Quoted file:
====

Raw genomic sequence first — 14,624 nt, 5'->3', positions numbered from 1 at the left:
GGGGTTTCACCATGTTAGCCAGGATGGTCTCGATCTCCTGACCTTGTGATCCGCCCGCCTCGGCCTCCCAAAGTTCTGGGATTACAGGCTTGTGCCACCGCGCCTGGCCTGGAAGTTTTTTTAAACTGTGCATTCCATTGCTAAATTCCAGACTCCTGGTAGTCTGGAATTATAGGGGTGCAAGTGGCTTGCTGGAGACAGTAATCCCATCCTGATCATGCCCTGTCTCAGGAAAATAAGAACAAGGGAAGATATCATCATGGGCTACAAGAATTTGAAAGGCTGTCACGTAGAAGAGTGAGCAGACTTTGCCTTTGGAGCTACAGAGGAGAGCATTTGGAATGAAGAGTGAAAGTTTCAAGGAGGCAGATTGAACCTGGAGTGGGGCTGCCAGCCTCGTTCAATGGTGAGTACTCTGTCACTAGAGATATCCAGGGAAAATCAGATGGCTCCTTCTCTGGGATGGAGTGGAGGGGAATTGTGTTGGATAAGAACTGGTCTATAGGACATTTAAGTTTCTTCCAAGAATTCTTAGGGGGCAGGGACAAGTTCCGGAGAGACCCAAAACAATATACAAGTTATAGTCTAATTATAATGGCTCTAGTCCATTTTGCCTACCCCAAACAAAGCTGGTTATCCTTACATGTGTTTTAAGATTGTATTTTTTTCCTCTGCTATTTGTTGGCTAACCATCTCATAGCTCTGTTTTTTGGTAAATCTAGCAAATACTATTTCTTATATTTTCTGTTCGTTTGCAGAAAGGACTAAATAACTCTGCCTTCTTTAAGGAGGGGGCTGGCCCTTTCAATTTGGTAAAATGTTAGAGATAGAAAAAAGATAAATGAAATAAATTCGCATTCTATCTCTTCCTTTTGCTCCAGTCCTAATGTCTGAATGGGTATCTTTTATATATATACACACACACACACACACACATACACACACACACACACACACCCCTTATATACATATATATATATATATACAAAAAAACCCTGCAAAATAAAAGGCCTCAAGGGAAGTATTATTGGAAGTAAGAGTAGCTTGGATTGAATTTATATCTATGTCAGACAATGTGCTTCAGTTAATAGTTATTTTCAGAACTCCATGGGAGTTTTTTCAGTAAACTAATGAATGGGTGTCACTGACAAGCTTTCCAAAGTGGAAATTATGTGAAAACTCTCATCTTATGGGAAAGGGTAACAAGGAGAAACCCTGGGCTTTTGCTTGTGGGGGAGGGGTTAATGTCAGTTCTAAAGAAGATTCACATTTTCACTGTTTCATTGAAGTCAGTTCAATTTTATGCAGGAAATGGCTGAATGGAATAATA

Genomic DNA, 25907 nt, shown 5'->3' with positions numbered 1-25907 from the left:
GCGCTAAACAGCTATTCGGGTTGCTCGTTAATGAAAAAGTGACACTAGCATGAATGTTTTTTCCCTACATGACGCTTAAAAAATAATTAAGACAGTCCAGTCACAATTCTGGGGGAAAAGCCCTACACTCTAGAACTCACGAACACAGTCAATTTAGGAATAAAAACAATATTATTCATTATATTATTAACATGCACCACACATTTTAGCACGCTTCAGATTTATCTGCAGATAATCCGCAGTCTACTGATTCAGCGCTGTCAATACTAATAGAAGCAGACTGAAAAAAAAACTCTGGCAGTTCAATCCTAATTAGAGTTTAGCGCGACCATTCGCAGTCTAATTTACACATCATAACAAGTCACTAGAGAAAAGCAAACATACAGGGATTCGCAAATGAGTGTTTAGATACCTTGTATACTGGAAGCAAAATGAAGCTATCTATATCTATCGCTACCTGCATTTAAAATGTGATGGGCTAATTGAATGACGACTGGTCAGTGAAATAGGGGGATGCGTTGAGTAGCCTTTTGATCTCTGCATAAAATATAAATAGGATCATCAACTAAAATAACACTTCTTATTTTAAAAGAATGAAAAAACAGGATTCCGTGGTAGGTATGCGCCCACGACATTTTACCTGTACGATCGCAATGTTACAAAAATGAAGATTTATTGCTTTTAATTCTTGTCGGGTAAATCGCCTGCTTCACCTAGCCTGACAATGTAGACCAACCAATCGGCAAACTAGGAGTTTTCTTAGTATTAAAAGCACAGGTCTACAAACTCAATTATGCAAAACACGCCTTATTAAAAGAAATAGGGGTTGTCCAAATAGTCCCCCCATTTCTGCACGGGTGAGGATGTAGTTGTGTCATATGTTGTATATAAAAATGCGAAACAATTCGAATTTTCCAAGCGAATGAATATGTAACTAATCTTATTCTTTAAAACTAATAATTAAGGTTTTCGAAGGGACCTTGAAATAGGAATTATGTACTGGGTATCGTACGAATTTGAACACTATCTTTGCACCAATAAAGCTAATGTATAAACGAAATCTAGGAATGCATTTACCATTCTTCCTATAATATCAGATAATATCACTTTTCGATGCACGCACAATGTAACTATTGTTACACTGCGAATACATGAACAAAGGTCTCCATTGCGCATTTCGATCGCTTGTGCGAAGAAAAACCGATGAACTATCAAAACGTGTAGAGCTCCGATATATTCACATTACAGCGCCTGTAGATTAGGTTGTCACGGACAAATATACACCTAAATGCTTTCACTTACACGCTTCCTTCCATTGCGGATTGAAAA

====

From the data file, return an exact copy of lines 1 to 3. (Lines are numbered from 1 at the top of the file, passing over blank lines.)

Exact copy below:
Raw genomic sequence first — 14,624 nt, 5'->3', positions numbered from 1 at the left:
GGGGTTTCACCATGTTAGCCAGGATGGTCTCGATCTCCTGACCTTGTGATCCGCCCGCCTCGGCCTCCCAAAGTTCTGGGATTACAGGCTTGTGCCACCGCGCCTGGCCTGGAAGTTTTTTTAAACTGTGCATTCCATTGCTAAATTCCAGACTCCTGGTAGTCTGGAATTATAGGGGTGCAAGTGGCTTGCTGGAGACAGTAATCCCATCCTGATCATGCCCTGTCTCAGGAAAATAAGAACAAGGGAAGATATCATCATGGGCTACAAGAATTTGAAAGGCTGTCACGTAGAAGAGTGAGCAGACTTTGCCTTTGGAGCTACAGAGGAGAGCATTTGGAATGAAGAGTGAAAGTTTCAAGGAGGCAGATTGAACCTGGAGTGGGGCTGCCAGCCTCGTTCAATGGTGAGTACTCTGTCACTAGAGATATCCAGGGAAAATCAGATGGCTCCTTCTCTGGGATGGAGTGGAGGGGAATTGTGTTGGATAAGAACTGGTCTATAGGACATTTAAGTTTCTTCCAAGAATTCTTAGGGGGCAGGGACAAGTTCCGGAGAGACCCAAAACAATATACAAGTTATAGTCTAATTATAATGGCTCTAGTCCATTTTGCCTACCCCAAACAAAGCTGGTTATCCTTACATGTGTTTTAAGATTGTATTTTTTTCCTCTGCTATTTGTTGGCTAACCATCTCATAGCTCTGTTTTTTGGTAAATCTAGCAAATACTATTTCTTATATTTTCTGTTCGTTTGCAGAAAGGACTAAATAACTCTGCCTTCTTTAAGGAGGGGGCTGGCCCTTTCAATTTGGTAAAATGTTAGAGATAGAAAAAAGATAAATGAAATAAATTCGCATTCTATCTCTTCCTTTTGCTCCAGTCCTAATGTCTGAATGGGTATCTTTTATATATATACACACACACACACACACACATACACACACACACACACACACCCCTTATATACATATATATATATATATACAAAAAAACCCTGCAAAATAAAAGGCCTCAAGGGAAGTATTATTGGAAGTAAGAGTAGCTTGGATTGAATTTATATCTATGTCAGACAATGTGCTTCAGTTAATAGTTATTTTCAGAACTCCATGGGAGTTTTTTCAGTAAACTAATGAATGGGTGTCACTGACAAGCTTTCCAAAGTGGAAATTATGTGAAAACTCTCATCTTATGGGAAAGGGTAACAAGGAGAAACCCTGGGCTTTTGCTTGTGGGGGAGGGGTTAATGTCAGTTCTAAAGAAGATTCACATTTTCACTGTTTCATTGAAGTCAGTTCAATTTTATGCAGGAAATGGCTGAATGGAATAATA

Genomic DNA, 25907 nt, shown 5'->3' with positions numbered 1-25907 from the left: